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Health and Wellbeing

Health and Wellbeing Information and Support

Welcome to our new pages where you can find lots of useful information about living well an reducing your risk of diseases, including cancer:

Lifestyle risk factors and reducing your risk (source: Macmillan Cancer Support)

Giving up smoking

In the UK, more than 1 in 4 cancer deaths (over 25%) are caused by smoking. Breathing in other people's smoke (passive smoking) also increases your risk of developing cancer.

Keep your home smoke-free to protect you and your family's health. If you smoke, giving up is one of the most important thing you can do for your health.

If you want to give up smoking, it is never too late to stop. Ask your GP for advice, or contact the stop-smoking service in your area. 

Keeping to a healthy weight

Being overweight increases the risk of many types of cancer, including cancers of the bowel, kidney, womb and gullet (oesophagus). Women who are overweight and have been through the menopause also have a higher risk of breast cancer.

Keeping to a healthy body weight reduces your risk of cancer and other health problems, such as heart disease and diabetes.

If you are worried about your weight or need more information, talk to your GP or a dietitian.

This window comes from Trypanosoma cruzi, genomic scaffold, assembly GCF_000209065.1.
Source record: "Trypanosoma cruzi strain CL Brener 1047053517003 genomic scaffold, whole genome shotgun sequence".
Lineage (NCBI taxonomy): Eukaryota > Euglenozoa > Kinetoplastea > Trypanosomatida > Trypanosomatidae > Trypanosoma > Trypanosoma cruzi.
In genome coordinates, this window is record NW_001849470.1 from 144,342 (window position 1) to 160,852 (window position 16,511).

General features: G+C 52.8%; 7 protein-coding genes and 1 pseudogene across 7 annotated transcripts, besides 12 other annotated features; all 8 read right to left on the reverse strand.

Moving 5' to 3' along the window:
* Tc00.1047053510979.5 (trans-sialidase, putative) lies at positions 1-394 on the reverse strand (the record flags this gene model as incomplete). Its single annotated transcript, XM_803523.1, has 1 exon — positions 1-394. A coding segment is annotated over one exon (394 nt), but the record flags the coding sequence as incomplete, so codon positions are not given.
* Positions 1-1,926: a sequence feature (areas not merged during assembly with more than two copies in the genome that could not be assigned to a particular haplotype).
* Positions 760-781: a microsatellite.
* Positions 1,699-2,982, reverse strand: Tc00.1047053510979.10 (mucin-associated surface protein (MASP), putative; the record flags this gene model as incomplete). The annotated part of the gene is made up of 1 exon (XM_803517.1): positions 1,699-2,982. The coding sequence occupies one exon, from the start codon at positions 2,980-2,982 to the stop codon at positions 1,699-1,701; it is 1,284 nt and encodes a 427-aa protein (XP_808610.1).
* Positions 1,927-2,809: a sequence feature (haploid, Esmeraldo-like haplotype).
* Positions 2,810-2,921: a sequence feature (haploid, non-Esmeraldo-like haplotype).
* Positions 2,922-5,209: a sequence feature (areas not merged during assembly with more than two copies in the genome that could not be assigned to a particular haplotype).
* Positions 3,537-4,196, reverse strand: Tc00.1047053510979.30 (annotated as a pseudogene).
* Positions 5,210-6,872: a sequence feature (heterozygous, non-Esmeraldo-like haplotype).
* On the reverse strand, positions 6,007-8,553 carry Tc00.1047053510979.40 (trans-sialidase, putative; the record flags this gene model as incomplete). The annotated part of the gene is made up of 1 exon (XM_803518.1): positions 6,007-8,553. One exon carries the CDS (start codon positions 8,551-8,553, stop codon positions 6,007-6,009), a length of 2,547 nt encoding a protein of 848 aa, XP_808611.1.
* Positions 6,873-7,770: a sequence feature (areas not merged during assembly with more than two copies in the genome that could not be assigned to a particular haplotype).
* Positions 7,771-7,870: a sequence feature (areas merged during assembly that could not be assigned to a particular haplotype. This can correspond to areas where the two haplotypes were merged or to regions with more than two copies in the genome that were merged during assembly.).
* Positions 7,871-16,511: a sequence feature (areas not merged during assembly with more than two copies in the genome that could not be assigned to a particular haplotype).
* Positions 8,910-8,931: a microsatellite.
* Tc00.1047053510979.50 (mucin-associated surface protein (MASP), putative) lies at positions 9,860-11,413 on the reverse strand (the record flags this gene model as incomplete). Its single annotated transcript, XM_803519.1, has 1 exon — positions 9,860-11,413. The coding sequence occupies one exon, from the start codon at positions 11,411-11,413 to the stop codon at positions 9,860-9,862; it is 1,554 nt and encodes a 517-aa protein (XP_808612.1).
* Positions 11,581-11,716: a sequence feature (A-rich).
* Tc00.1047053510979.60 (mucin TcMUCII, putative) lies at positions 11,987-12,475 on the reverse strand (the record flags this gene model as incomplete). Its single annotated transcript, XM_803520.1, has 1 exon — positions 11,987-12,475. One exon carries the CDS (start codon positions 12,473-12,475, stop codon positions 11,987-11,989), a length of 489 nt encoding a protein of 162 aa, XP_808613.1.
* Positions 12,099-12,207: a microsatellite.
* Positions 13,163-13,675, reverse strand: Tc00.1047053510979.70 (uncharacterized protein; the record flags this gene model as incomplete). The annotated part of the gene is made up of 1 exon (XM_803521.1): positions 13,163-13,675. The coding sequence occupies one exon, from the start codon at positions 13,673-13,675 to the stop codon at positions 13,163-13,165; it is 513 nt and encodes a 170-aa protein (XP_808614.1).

Eating a balanced diet

There is no single food that causes or prevents cancer.

Eating a balanced diet is good for your overall health and helps reduce your risk of some cancers. It can also help you to keep to a healthy weight.

Eating plenty of high-fibre foods helps reduce the risk of bowel cancer. Red and processed meat are linked to a higher risk of bowel and prostate cancer. Try to limit how much you eat. Red meats include beef, pork, lamb and veal. Processed meats include sausages, bacon, salami, tinned meats, and packet meats like sandwich ham.

Being physically active

Many studies have found that regular physical activity can reduce the risk of cancer. You should try to do at least 30 minutes of activity every day.

Your cancer risk is reduced further if you are active for more than 30 minutes a day and if you exercise harder (vigorous activity). The NHS has more information on how to stay active

Limiting how much alcohol you drink

Drinking alcohol increases your risk of mouth and throat cancers. But it is also linked to other cancers.

In general, the more you drink, the higher your risk. Your risk is even higher if you also smoke.

You should try to stick to the current guidelines on drinking alcohol.

Taking care in the sun

Spending some time outside in the sun helps you stay healthy. Our bodies need sunlight to make vitamin D.

But it is important to protect your skin from burning, as this can increase your risk of skin cancers.

If you are going to be out in the sun for longer than a few minutes, you should protect your skin:

* Keep your arms and legs covered by wearing long-sleeved tops and trousers. Wear a wide-brimmed hat to protect your face and neck.

* Use suncream with a high sun protection factor (SPF) of at least 30. Choose one that protects against UVA and UVB, with four or five stars.

* Make sure you use enough sun cream. Experts say you need at least six to eight teaspoons of lotion for an average-sized adult to give the SPF coverage it says on the bottle.

* Stay out of the sun during the hottest part of the day. This is usually between 11am and 3pm.

* Using sun beds or sun lamps also increases your risk of skin cancer. If you want to look tanned, use fake-tanning lotions or sprays.